Trying to Be a Phablet Guy, with Little Hands

Is it time to jump on board the phablet bandwagon? I’ve never owned one of these large phones before, being cursed with wee mitts, but I’ve always been a little googly-eyed at the idea of a portable large-screen device. I was one of the few who, when the first Samsung Galaxy Note was unveiled, didn’t think it was ridiculous like many (most?) people did, but instead found it very tempting. It’s a few short years later, and now we have the iPhone 6 Plus and the Nexus 6, and something the size of the original Note is now considered medium-sized. The times are changing, and the benefits of a bigger screen are, for many, outweighing the ergonomic costs, but I still had yet to really get some time with one of these behemoths. I’d gotten to play with phablets a bit in carrier stores, but they’re always clapped in irons as it were, laden with bulky anti-theft locks, making their true usability entirely unknowable.

But this week I got to play for about a day with an elusive OnePlus One, the mysterious phone that usually requires an invite procured by someone else. I got to use it for about a day (don’t worry about how – no one was hurt), and I was very ready to be totally bowled over by my first substantial use of a phone that more or less qualifies as a phablet, having a 5.5-inch display.

And it is a lovely piece of hardware. The “sandstone” back is comfortable and reassuring in its grippiness, the display is big, bright, and sharp, and the overall design of the device is really a departure from the svelte, featureless black, gold, or grey slabs we’re used to. It has recognizable “segments” to its chassis, the display is in a way “mounted” to the body of the phone, and it looks and feels almost like a classy, retro-futuristic appliance. And I mean that as a high compliment.

The phone is also very fast and responsive (it’s also rather affordable if you’re in the market and can manage to get an “in” with them), and the Cyanogen build of Android that it runs is full of useful and subtle features that never get in the way of the core Android experience. It’s a magnificent device in almost every way.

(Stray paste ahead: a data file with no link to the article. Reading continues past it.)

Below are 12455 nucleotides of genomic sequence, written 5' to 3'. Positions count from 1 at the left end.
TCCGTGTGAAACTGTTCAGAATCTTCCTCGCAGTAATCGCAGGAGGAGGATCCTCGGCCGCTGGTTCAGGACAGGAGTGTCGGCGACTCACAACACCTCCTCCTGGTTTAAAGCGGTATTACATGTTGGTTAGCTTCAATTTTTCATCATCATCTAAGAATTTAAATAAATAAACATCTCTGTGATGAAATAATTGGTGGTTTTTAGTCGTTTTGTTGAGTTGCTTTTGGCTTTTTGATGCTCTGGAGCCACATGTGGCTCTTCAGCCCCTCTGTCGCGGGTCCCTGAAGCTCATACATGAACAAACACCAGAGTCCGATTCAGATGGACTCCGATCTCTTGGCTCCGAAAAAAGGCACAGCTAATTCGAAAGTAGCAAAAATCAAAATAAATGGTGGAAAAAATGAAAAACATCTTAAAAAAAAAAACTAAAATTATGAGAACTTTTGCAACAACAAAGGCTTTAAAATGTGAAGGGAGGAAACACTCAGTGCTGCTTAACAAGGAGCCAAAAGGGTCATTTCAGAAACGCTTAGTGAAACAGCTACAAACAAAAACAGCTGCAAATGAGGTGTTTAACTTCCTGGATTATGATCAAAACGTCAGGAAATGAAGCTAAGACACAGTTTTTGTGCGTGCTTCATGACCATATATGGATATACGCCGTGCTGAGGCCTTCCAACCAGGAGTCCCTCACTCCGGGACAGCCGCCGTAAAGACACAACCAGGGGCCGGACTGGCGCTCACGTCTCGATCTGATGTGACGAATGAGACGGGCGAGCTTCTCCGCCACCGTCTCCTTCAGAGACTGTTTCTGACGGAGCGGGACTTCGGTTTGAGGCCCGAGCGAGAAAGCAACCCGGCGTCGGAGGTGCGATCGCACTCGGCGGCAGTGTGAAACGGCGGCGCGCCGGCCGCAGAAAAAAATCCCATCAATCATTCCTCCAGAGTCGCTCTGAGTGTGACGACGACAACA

Except it is too damn big. For me.

The OnePlus One is comparable in size to the iPhone 6 Plus, with a genuine heft, which is fine. And really, one gets a phone like this presuming that one-handed use will be extremely limited. You know you’ll mostly be using it two-handed, and you just accept it. But with the OnePlus One, with my little hands, I could do almost nothing with it one-handed, depsite all the help that CyanogenMod and the device provide with extra gestures and customizable buttons. Given its size and its weight, with one hand I was effectively limited to one of which ever lower quadrant of the display was closer to my thumb, depending on which hand I’m holding it in. I could barely use the keyboard, and mostly I could scroll, and that was about it. I didn’t need more than a day to realize this would never work long-term.

It was a little disappointing, to say the least, because I thought I’d really take to the whole phablet thing, and that I’d whittle down the number of devices I’d want to have in my life, with the phablet obviating the need for something like an iPad. But there’s something particular about having something that’s a phone. If it’s a phone, I simply have to be able to do at least a few core things with one hand (especially since I’m a parent and I’m often wrangling tetchy toddlers), such as type or access a search text field. Otherwise, it’s not a large phone, but a too-small tablet.

This is useful, because it means I can take the Nexus 6 off my Amazon wish list, and more or less write off devices in the 5.5-inch range. Even my Nexus 5, which I adore, is a touch too big for me, but not so big that I can’t manage. That ergonomic trade-off is worth it.

But I still pine for the paradox of a giant display on a tiny device. I’m already more or less ruined for the old 4-inch iPhone-size display, and I think I might even find a 4.7-inch screen, such as on a first generation Moto X, an Xperia Z3 Compact, or an iPhone 6, a bit too cramped. 5 inches seems now to be a good middle-ground between ease of use for my little hands and the blessings of extra screen space.

I wanted to be a phablet guy, though. Maybe when the kids move out.

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